Demography No Laughing Matter in Russia

In Russia`s Ulanovsk region, Sept. 12 is Conception

Workers are given the day off, and encouraged to go
home and do their best to conceive a new Russian. The
hope is to have a bumper crop of babies on Russia`s
national holiday, nine months off.

Conception Day has occasioned

much mirth
and ribald humor. But for

Mother Russia,
the issue of her children is no
laughing matter.

Two decades ago, the Soviet Union was three times the
size of any of the other giant nation—the United States,
Canada, China, Brazil—and the third most populous, with
nearly 300 million people. Came then the great crack-up
of 1990-91.

The Baltic republics—Lithuania, Latvia and

—broke free first. Next were Belarus, Ukraine
and Moldova in the west; Georgia, Armenia and Azerbaijan
in the Caucasus; and Turkmenistan, Tajikistan,
Uzbekistan, Kyrgyzstan and Kazakhstan in Central Asia.

These amputations removed a third of the territory
and half the population of the Soviet Union. Yet the
remnant, Russia, remained twice as large as any other
nation and still boasted a population of 150 million.

Since the 1990s, however, Russia has been losing
population at a rate of 750,000 a year—not to
emigration, but to death. By one count, the Russian
population is down to 143 million. President Putin has
predicted that only 124 million Russians will be alive
in 2015. In 2000, the United Nations projected that, at
its present birth rate, by 2050 Russia`s population
would fall to 114 million.

In a 2005 study, the United Nations estimated that,
together, Ukraine and Russia will lose 50 million
people—25 percent of their combined populations—by
mid-century. The Slavs are dying out, and the
geostrategic implications are enormous.

In a few decades, Turkey, which seeks entry into the
European Union
, will become Europe`s most populous
nation. Like

Xerxes` bridge of boats across the Hellespont,

Turkey will be the

Asian land bridge into Europe
, the Bridge of The
Prophet into the

homeland of the Christians.

As critical, the vast majority of Russians live west
of the Urals, while east of Novosibirsk (New Siberia
City), all the way to Kamchatka, the tiny Russian
population is departing or dying out. Yet, in timber,
oil and minerals, this is the most resource-rich region
on earth. And south of Siberia lies

the most populous and resource-hungry nation

American children born today may have Chinese for
neighbors across the Bering Strait from Alaska.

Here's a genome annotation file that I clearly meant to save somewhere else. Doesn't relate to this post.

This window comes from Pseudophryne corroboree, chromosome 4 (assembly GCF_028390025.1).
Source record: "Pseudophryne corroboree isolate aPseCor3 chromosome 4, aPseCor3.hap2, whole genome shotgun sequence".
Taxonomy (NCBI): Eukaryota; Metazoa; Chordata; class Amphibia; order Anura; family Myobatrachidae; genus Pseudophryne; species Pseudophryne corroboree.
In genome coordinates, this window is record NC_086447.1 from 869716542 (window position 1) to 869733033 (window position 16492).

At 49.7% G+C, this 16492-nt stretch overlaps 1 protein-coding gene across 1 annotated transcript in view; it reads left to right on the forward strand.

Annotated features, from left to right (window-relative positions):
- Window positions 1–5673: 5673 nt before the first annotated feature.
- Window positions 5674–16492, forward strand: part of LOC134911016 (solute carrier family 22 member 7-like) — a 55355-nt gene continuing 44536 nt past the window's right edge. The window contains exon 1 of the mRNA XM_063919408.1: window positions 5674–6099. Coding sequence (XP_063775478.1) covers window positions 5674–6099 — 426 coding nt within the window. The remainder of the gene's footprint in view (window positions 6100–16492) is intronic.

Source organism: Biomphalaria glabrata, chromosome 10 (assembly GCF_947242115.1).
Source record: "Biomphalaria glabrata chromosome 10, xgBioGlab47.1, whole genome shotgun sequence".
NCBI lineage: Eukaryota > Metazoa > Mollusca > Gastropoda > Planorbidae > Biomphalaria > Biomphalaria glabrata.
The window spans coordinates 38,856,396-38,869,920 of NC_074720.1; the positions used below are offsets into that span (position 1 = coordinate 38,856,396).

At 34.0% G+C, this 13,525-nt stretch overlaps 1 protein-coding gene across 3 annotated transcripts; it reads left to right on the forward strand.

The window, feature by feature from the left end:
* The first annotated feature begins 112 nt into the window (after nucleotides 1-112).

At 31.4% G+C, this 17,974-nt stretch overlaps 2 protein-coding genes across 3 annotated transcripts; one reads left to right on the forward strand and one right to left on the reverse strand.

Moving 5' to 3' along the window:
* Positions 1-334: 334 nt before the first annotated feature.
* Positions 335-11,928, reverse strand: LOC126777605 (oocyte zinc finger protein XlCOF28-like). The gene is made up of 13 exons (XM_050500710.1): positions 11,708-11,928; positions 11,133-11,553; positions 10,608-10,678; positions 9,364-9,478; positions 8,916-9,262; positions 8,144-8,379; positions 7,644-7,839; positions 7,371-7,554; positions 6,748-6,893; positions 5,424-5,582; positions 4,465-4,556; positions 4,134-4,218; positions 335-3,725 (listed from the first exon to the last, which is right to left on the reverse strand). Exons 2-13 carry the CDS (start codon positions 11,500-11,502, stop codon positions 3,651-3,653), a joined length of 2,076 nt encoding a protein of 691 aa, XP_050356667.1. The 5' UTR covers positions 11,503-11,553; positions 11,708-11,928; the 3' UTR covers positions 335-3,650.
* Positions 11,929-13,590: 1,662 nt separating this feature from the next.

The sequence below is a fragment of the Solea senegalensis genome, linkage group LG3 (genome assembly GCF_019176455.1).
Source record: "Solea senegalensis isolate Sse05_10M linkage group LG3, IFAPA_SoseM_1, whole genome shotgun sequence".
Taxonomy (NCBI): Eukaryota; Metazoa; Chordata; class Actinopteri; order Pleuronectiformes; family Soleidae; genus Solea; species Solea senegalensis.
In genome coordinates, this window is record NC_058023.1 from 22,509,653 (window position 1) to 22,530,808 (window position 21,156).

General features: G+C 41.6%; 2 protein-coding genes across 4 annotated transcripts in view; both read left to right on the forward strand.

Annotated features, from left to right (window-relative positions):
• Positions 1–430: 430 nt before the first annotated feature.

Nor is it only the Slavic peoples who are expiring.
So, too, are the native-born populations of Western and
Southern Europe, as the

empty nurseries
of Europa fill with bawling

Muslim babies.

Americans of European ancestry are also declining as
a share of the U.S. population, down from near 90
percent into 1960 to 66 percent today. Anglos, as they
are called now, are now minorities in our two largest
states, Texas and California, and, by 2040, will be a
minority in the nation that people of British and
European stock built.

Last month, the Census Bureau projected the

U.S. population
would grow by

167 million by 2060, to 468 million.

And immigrants and their children will constitute 105
million of that 167 million. That would be triple the
37.5 million legal and illegal immigrants here today,
which is itself the largest cohort of foreigners any
nation has ever taken in.

With the 45 million Hispanics here to rise to 102
million by 2050, the Southwest is likely to

look and sound more like Mexico
than America.



, it

will be a part of Mexico.

Like Russians, Americans of European ancestry are
failing to reproduce. Yet, a closer look reveals that
population growth remains healthy among the religiously

Catholic traditionalists



the secularists, however
, birth rates are far below
Zero Population Growth—and the possibility of extinction

One recent study found that the

Jewish population in the United States
fell by 6
percent in the 1990s, from 5.5 million to 5.2 million.
Orthodox Jews, however, are known for families of five,
eight or 10 children.

"And God blessed them, and God said unto them, Be
fruitful, and multiply, and replenish the earth, and
have dominion … over every living creature."

. And so European Man once preached and
practiced. But having lost his empires along with his
faith, European Man no longer sees himself as
commissioned by God.

Indeed, he no longer believes in God. Among our best
and brightest are many whose purpose is to enjoy life to
the fullest and to end it, when the time comes, as
painlessly as possible.

Which seems to suit the rest of the world—China,
India, Islam, Africa, Latin America—fine, as all

look forward
to a magnificent inheritance.

If demography is destiny, the West is finished. And,
if so, does it really matter all that much who rules in



Patrick J. Buchanan

no introduction
readers; his book

State of Emergency: The Third World Invasion and
Conquest of America

can be ordered from